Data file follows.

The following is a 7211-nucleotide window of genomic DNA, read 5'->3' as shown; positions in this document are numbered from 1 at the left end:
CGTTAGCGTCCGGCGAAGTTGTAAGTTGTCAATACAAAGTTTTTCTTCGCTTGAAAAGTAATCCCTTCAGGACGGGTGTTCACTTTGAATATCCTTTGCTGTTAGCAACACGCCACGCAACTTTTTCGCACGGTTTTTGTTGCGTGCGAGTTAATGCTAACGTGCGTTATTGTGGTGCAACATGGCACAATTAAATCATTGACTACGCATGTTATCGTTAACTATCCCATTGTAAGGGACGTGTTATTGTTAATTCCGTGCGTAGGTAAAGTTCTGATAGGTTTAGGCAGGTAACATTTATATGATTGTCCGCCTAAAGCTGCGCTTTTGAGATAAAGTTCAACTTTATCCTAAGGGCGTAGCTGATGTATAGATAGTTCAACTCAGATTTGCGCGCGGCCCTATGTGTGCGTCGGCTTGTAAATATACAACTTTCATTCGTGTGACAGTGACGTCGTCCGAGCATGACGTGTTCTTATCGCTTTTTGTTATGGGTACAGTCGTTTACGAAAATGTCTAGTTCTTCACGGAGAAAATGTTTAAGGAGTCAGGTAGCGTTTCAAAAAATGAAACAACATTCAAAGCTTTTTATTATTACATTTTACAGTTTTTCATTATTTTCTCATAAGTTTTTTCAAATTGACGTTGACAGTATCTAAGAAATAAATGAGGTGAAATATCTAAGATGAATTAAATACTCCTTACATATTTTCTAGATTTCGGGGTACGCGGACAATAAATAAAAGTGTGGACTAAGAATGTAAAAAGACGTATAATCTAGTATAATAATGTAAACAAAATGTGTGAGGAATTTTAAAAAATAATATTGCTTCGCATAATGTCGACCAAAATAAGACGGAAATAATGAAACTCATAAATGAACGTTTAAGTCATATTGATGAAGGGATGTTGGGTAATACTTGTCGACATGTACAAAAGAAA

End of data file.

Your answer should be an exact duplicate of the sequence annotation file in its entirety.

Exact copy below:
The following is a 7211-nucleotide window of genomic DNA, read 5'->3' as shown; positions in this document are numbered from 1 at the left end:
CGTTAGCGTCCGGCGAAGTTGTAAGTTGTCAATACAAAGTTTTTCTTCGCTTGAAAAGTAATCCCTTCAGGACGGGTGTTCACTTTGAATATCCTTTGCTGTTAGCAACACGCCACGCAACTTTTTCGCACGGTTTTTGTTGCGTGCGAGTTAATGCTAACGTGCGTTATTGTGGTGCAACATGGCACAATTAAATCATTGACTACGCATGTTATCGTTAACTATCCCATTGTAAGGGACGTGTTATTGTTAATTCCGTGCGTAGGTAAAGTTCTGATAGGTTTAGGCAGGTAACATTTATATGATTGTCCGCCTAAAGCTGCGCTTTTGAGATAAAGTTCAACTTTATCCTAAGGGCGTAGCTGATGTATAGATAGTTCAACTCAGATTTGCGCGCGGCCCTATGTGTGCGTCGGCTTGTAAATATACAACTTTCATTCGTGTGACAGTGACGTCGTCCGAGCATGACGTGTTCTTATCGCTTTTTGTTATGGGTACAGTCGTTTACGAAAATGTCTAGTTCTTCACGGAGAAAATGTTTAAGGAGTCAGGTAGCGTTTCAAAAAATGAAACAACATTCAAAGCTTTTTATTATTACATTTTACAGTTTTTCATTATTTTCTCATAAGTTTTTTCAAATTGACGTTGACAGTATCTAAGAAATAAATGAGGTGAAATATCTAAGATGAATTAAATACTCCTTACATATTTTCTAGATTTCGGGGTACGCGGACAATAAATAAAAGTGTGGACTAAGAATGTAAAAAGACGTATAATCTAGTATAATAATGTAAACAAAATGTGTGAGGAATTTTAAAAAATAATATTGCTTCGCATAATGTCGACCAAAATAAGACGGAAATAATGAAACTCATAAATGAACGTTTAAGTCATATTGATGAAGGGATGTTGGGTAATACTTGTCGACATGTACAAAAGAAA